Talmudic pages

Bava Metzia 80

Rented beast of burden.

Harvest season is over and your focus has shifted from bringing in the crops to sending them out. You’ve had a banner year and your current herd of donkeys is insufficient to carry the load, so you’ve rented a donkey to deliver a shipment of wheat to a customer down the road. But in the hustle and bustle in the warehouse, all of your wheat was accidentally sent out with your own donkeys and the rented one was tasked to deliver barley instead. While on route, the rental donkey is injured.

Ordinarily, when a rented beast of burden is hurt as it goes about fulfilling its obligation, the renter is not liable for the damage. But you’ve deviated from the agreement, loading up the donkey with barley instead of wheat. Does that make a difference? According to a mishnah on today’s daf, it does:

When one rents a donkey in order to transport wheat on it and they transport an identical weight of barley instead, they are liable…because the extra volume is as difficult for the animal as the load itself.

Barley is lighter than wheat so a load of the same weight has more volume. Because the extra bulk adds to the donkey’s burden, you are responsible when the donkey suffers an injury on route. 

How would this work if your rental agreement stipulated volume instead of weight?

If one rented a donkey in order to bring on it a letekh (a measurement of volume) of wheat, but one transported a letekh of barley, one is exempt, as one brought the same volume of a lighter substance. And one who adds to a load a greater volume than he stipulated is liable. 

In other words, a substitution of a volume of barley for an equal amount of wheat would not obligate you to pay for the donkey’s injury, because your actions lightened its load. It goes without saying that you’d be on the hook if a similar change resulted in an increase in the weight of the shipment.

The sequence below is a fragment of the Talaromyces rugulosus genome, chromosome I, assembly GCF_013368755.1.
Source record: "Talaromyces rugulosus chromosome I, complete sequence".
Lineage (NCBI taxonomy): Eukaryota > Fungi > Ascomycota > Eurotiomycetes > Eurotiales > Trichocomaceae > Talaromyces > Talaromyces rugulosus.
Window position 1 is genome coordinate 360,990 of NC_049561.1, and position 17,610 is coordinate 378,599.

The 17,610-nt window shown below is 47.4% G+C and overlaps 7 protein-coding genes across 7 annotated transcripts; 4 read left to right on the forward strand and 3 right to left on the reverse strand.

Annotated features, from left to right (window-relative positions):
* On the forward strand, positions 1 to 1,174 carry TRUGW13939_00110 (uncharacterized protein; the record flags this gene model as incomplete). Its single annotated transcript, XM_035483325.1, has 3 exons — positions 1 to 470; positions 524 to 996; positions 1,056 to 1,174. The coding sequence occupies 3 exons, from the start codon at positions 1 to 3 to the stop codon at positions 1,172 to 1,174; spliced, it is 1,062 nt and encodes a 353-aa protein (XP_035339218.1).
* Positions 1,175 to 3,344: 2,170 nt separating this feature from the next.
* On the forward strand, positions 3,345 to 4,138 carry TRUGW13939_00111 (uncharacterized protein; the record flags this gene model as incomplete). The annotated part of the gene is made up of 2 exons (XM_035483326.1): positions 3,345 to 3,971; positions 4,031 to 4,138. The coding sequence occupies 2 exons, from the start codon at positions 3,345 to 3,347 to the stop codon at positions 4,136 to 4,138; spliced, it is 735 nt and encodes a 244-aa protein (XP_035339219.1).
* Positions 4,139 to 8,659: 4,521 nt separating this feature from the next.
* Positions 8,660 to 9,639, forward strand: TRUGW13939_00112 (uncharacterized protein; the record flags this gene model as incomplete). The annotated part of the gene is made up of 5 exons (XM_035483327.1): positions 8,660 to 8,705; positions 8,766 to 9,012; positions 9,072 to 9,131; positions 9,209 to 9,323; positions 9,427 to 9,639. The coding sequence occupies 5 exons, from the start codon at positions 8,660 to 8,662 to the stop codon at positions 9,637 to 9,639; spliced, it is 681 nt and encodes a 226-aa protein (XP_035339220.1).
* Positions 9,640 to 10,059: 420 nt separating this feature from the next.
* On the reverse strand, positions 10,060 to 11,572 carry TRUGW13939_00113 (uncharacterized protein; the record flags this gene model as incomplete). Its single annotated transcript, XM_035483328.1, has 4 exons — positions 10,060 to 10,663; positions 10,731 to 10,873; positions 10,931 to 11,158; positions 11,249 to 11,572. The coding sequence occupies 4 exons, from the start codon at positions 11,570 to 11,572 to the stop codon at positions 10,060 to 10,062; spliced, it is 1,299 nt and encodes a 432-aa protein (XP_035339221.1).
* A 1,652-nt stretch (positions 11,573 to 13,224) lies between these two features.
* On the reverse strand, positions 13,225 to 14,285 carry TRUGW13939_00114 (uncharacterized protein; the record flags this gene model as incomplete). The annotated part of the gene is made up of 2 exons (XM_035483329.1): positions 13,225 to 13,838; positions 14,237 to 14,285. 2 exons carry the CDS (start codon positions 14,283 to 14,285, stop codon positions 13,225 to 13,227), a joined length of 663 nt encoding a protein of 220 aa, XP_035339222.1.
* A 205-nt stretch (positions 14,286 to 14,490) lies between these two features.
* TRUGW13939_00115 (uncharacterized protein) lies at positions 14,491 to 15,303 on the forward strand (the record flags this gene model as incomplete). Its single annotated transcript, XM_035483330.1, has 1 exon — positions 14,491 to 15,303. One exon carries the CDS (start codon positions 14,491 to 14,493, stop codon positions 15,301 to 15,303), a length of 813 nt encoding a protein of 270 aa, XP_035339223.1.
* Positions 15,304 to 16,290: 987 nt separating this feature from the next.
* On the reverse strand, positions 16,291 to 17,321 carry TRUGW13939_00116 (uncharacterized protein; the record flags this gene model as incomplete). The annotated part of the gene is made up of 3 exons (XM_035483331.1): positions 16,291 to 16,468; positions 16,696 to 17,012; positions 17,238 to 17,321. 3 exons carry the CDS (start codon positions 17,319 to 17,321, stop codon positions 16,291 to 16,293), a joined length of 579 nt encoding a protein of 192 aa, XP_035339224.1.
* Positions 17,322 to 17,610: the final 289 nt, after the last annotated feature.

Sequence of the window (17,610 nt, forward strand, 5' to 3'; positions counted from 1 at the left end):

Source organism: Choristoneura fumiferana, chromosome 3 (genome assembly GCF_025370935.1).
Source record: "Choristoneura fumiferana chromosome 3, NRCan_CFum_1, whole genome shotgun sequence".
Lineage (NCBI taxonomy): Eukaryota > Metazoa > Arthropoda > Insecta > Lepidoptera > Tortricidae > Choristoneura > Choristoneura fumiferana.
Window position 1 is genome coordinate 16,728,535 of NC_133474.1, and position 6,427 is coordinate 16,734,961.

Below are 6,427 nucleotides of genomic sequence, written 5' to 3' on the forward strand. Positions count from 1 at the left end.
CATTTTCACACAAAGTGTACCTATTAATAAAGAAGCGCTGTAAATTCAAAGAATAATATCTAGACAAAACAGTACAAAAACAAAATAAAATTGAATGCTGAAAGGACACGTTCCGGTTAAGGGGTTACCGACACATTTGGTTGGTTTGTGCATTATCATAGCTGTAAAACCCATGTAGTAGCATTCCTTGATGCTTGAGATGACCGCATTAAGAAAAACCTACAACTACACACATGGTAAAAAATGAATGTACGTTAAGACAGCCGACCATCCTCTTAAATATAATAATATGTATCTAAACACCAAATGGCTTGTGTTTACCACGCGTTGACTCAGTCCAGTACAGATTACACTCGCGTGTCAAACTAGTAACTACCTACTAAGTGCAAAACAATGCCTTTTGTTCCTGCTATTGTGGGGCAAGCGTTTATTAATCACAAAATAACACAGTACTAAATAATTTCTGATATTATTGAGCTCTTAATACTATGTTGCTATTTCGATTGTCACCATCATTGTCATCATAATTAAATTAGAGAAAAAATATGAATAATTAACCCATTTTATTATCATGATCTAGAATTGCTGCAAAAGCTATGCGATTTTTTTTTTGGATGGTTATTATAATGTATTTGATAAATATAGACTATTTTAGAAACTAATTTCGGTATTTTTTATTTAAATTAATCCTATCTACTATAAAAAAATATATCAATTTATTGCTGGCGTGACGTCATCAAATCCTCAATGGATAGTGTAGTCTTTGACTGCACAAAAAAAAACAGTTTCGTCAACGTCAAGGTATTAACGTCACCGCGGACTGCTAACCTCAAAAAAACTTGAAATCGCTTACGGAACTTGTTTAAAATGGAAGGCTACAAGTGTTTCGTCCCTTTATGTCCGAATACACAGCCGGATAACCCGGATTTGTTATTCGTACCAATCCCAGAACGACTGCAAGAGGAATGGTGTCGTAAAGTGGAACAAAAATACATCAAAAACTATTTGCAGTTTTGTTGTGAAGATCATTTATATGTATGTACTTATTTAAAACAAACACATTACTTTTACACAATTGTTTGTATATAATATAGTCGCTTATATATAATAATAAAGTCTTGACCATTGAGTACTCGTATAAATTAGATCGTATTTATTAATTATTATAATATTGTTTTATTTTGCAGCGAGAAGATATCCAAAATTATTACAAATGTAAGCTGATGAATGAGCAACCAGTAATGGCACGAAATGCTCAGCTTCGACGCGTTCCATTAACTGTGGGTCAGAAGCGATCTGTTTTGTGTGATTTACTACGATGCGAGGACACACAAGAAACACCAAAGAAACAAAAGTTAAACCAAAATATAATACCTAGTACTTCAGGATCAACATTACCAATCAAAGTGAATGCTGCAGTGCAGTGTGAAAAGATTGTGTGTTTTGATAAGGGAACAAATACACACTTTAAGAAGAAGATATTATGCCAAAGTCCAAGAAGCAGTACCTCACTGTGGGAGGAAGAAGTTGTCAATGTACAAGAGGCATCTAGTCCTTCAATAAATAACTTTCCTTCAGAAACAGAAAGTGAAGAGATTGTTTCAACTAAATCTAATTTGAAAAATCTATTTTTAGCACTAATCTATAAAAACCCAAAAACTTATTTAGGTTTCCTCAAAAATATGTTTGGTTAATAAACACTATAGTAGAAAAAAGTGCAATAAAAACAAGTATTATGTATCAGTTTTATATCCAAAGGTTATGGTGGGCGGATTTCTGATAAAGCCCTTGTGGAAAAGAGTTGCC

As we have seen, the rabbis are particular about measurement. So exactly how much of an increase in volume makes the renter liable? Sumakhos says in the name of Rabbi Meir that the answer varies with the size of the animal. The renter becomes liable for a deviation of a kav (the volume of 24 eggs, or about six cups) or greater placed on a donkey and a se’a (the volume of 144 eggs — a little more than two gallons) or greater on a camel.

The bottom line is this: If you rent an animal to transport your crops, you have some leeway to deviate from the terms of the agreement as long as you do not increase the workload of the animal. And, as you take stock of the load, ensuring that you are within bounds for both weight and volume will protect you from liability for injury.

Read all of Bava Metzia 80 on Sefaria.

This piece originally appeared in a My Jewish Learning Daf Yomi email newsletter sent on May 18th, 2024. If you are interested in receiving the newsletter, sign up here.

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